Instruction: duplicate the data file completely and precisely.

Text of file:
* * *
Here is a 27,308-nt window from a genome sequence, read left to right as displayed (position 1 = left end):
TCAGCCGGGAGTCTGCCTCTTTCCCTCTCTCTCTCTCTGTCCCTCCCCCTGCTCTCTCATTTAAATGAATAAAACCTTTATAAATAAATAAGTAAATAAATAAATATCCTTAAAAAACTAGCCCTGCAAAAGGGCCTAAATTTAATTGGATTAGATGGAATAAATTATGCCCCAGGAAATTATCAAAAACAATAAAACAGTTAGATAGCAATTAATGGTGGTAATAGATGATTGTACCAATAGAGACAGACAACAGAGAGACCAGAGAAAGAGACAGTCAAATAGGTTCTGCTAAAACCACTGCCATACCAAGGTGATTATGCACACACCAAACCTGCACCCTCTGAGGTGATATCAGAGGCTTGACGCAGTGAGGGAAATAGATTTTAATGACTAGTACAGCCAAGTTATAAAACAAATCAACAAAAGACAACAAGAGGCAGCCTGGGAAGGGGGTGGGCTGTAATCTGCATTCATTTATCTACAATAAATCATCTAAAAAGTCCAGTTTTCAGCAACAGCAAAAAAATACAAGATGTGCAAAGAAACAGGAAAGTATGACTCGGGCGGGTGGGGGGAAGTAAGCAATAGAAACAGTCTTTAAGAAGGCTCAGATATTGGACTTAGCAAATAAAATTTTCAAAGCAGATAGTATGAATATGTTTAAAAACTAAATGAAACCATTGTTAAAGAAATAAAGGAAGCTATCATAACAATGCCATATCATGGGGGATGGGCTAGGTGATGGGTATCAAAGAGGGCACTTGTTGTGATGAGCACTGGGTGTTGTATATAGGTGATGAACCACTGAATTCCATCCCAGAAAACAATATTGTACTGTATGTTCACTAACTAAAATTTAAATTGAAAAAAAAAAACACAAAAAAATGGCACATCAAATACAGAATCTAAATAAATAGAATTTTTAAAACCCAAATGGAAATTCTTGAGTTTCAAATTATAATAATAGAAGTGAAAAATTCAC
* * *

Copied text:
Here is a 27,308-nt window from a genome sequence, read left to right as displayed (position 1 = left end):
TCAGCCGGGAGTCTGCCTCTTTCCCTCTCTCTCTCTCTGTCCCTCCCCCTGCTCTCTCATTTAAATGAATAAAACCTTTATAAATAAATAAGTAAATAAATAAATATCCTTAAAAAACTAGCCCTGCAAAAGGGCCTAAATTTAATTGGATTAGATGGAATAAATTATGCCCCAGGAAATTATCAAAAACAATAAAACAGTTAGATAGCAATTAATGGTGGTAATAGATGATTGTACCAATAGAGACAGACAACAGAGAGACCAGAGAAAGAGACAGTCAAATAGGTTCTGCTAAAACCACTGCCATACCAAGGTGATTATGCACACACCAAACCTGCACCCTCTGAGGTGATATCAGAGGCTTGACGCAGTGAGGGAAATAGATTTTAATGACTAGTACAGCCAAGTTATAAAACAAATCAACAAAAGACAACAAGAGGCAGCCTGGGAAGGGGGTGGGCTGTAATCTGCATTCATTTATCTACAATAAATCATCTAAAAAGTCCAGTTTTCAGCAACAGCAAAAAAATACAAGATGTGCAAAGAAACAGGAAAGTATGACTCGGGCGGGTGGGGGGAAGTAAGCAATAGAAACAGTCTTTAAGAAGGCTCAGATATTGGACTTAGCAAATAAAATTTTCAAAGCAGATAGTATGAATATGTTTAAAAACTAAATGAAACCATTGTTAAAGAAATAAAGGAAGCTATCATAACAATGCCATATCATGGGGGATGGGCTAGGTGATGGGTATCAAAGAGGGCACTTGTTGTGATGAGCACTGGGTGTTGTATATAGGTGATGAACCACTGAATTCCATCCCAGAAAACAATATTGTACTGTATGTTCACTAACTAAAATTTAAATTGAAAAAAAAAAACACAAAAAAATGGCACATCAAATACAGAATCTAAATAAATAGAATTTTTAAAACCCAAATGGAAATTCTTGAGTTTCAAATTATAATAATAGAAGTGAAAAATTCAC